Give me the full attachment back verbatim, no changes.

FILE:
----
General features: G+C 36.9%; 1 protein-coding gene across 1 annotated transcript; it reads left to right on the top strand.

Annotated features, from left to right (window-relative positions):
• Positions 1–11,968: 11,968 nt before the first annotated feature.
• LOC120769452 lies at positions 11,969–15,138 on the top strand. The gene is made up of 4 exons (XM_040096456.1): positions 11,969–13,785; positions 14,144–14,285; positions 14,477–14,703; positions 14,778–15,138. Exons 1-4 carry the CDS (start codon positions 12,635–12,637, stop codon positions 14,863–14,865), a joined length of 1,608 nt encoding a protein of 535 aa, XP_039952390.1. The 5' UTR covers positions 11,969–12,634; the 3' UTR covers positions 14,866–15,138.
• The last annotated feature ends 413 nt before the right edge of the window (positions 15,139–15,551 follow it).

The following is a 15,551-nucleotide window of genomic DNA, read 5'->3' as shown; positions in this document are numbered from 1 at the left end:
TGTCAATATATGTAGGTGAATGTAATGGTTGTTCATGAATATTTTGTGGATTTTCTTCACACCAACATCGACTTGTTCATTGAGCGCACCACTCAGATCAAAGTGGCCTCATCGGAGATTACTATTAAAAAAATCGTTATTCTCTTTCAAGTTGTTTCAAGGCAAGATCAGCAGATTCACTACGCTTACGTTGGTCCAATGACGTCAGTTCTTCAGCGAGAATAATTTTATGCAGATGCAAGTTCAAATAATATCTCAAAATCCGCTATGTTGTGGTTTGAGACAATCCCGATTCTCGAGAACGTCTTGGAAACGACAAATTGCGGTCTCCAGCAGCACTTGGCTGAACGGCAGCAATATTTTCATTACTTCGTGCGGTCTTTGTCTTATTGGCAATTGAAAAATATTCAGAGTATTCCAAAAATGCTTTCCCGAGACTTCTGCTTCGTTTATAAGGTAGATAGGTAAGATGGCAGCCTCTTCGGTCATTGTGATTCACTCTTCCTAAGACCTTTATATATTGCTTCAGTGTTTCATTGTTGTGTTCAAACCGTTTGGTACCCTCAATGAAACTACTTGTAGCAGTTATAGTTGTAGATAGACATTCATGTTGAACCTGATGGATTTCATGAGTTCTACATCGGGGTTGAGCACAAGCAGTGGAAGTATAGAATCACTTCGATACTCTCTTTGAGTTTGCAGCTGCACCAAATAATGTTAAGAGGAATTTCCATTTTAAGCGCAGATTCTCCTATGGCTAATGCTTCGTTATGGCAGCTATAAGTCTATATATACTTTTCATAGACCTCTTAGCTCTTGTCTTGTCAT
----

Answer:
General features: G+C 36.9%; 1 protein-coding gene across 1 annotated transcript; it reads left to right on the top strand.

Annotated features, from left to right (window-relative positions):
• Positions 1–11,968: 11,968 nt before the first annotated feature.
• LOC120769452 lies at positions 11,969–15,138 on the top strand. The gene is made up of 4 exons (XM_040096456.1): positions 11,969–13,785; positions 14,144–14,285; positions 14,477–14,703; positions 14,778–15,138. Exons 1-4 carry the CDS (start codon positions 12,635–12,637, stop codon positions 14,863–14,865), a joined length of 1,608 nt encoding a protein of 535 aa, XP_039952390.1. The 5' UTR covers positions 11,969–12,634; the 3' UTR covers positions 14,866–15,138.
• The last annotated feature ends 413 nt before the right edge of the window (positions 15,139–15,551 follow it).

The following is a 15,551-nucleotide window of genomic DNA, read 5'->3' as shown; positions in this document are numbered from 1 at the left end:
TGTCAATATATGTAGGTGAATGTAATGGTTGTTCATGAATATTTTGTGGATTTTCTTCACACCAACATCGACTTGTTCATTGAGCGCACCACTCAGATCAAAGTGGCCTCATCGGAGATTACTATTAAAAAAATCGTTATTCTCTTTCAAGTTGTTTCAAGGCAAGATCAGCAGATTCACTACGCTTACGTTGGTCCAATGACGTCAGTTCTTCAGCGAGAATAATTTTATGCAGATGCAAGTTCAAATAATATCTCAAAATCCGCTATGTTGTGGTTTGAGACAATCCCGATTCTCGAGAACGTCTTGGAAACGACAAATTGCGGTCTCCAGCAGCACTTGGCTGAACGGCAGCAATATTTTCATTACTTCGTGCGGTCTTTGTCTTATTGGCAATTGAAAAATATTCAGAGTATTCCAAAAATGCTTTCCCGAGACTTCTGCTTCGTTTATAAGGTAGATAGGTAAGATGGCAGCCTCTTCGGTCATTGTGATTCACTCTTCCTAAGACCTTTATATATTGCTTCAGTGTTTCATTGTTGTGTTCAAACCGTTTGGTACCCTCAATGAAACTACTTGTAGCAGTTATAGTTGTAGATAGACATTCATGTTGAACCTGATGGATTTCATGAGTTCTACATCGGGGTTGAGCACAAGCAGTGGAAGTATAGAATCACTTCGATACTCTCTTTGAGTTTGCAGCTGCACCAAATAATGTTAAGAGGAATTTCCATTTTAAGCGCAGATTCTCCTATGGCTAATGCTTCGTTATGGCAGCTATAAGTCTATATATACTTTTCATAGACCTCTTAGCTCTTGTCTTGTCAT